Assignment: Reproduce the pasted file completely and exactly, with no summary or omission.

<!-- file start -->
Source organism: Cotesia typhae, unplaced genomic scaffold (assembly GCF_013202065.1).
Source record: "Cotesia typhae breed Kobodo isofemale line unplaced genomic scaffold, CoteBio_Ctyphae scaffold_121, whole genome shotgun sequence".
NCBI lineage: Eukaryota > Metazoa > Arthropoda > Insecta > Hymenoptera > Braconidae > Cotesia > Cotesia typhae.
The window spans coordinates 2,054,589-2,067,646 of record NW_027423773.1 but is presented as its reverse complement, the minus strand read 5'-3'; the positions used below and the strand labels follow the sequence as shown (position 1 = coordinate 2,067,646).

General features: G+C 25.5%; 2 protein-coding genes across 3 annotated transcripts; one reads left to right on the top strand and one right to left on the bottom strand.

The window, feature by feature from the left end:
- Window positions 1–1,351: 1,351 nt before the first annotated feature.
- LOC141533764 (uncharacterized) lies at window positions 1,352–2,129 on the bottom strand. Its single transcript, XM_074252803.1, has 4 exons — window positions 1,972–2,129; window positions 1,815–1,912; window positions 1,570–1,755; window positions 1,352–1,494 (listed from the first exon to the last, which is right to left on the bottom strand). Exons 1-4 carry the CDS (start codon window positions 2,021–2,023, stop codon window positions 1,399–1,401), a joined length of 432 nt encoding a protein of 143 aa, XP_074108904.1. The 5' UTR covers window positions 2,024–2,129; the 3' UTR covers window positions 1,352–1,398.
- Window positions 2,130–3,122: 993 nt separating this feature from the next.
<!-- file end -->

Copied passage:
Source organism: Cotesia typhae, unplaced genomic scaffold (assembly GCF_013202065.1).
Source record: "Cotesia typhae breed Kobodo isofemale line unplaced genomic scaffold, CoteBio_Ctyphae scaffold_121, whole genome shotgun sequence".
NCBI lineage: Eukaryota > Metazoa > Arthropoda > Insecta > Hymenoptera > Braconidae > Cotesia > Cotesia typhae.
The window spans coordinates 2,054,589-2,067,646 of record NW_027423773.1 but is presented as its reverse complement, the minus strand read 5'-3'; the positions used below and the strand labels follow the sequence as shown (position 1 = coordinate 2,067,646).

General features: G+C 25.5%; 2 protein-coding genes across 3 annotated transcripts; one reads left to right on the top strand and one right to left on the bottom strand.

The window, feature by feature from the left end:
- Window positions 1–1,351: 1,351 nt before the first annotated feature.
- LOC141533764 (uncharacterized) lies at window positions 1,352–2,129 on the bottom strand. Its single transcript, XM_074252803.1, has 4 exons — window positions 1,972–2,129; window positions 1,815–1,912; window positions 1,570–1,755; window positions 1,352–1,494 (listed from the first exon to the last, which is right to left on the bottom strand). Exons 1-4 carry the CDS (start codon window positions 2,021–2,023, stop codon window positions 1,399–1,401), a joined length of 432 nt encoding a protein of 143 aa, XP_074108904.1. The 5' UTR covers window positions 2,024–2,129; the 3' UTR covers window positions 1,352–1,398.
- Window positions 2,130–3,122: 993 nt separating this feature from the next.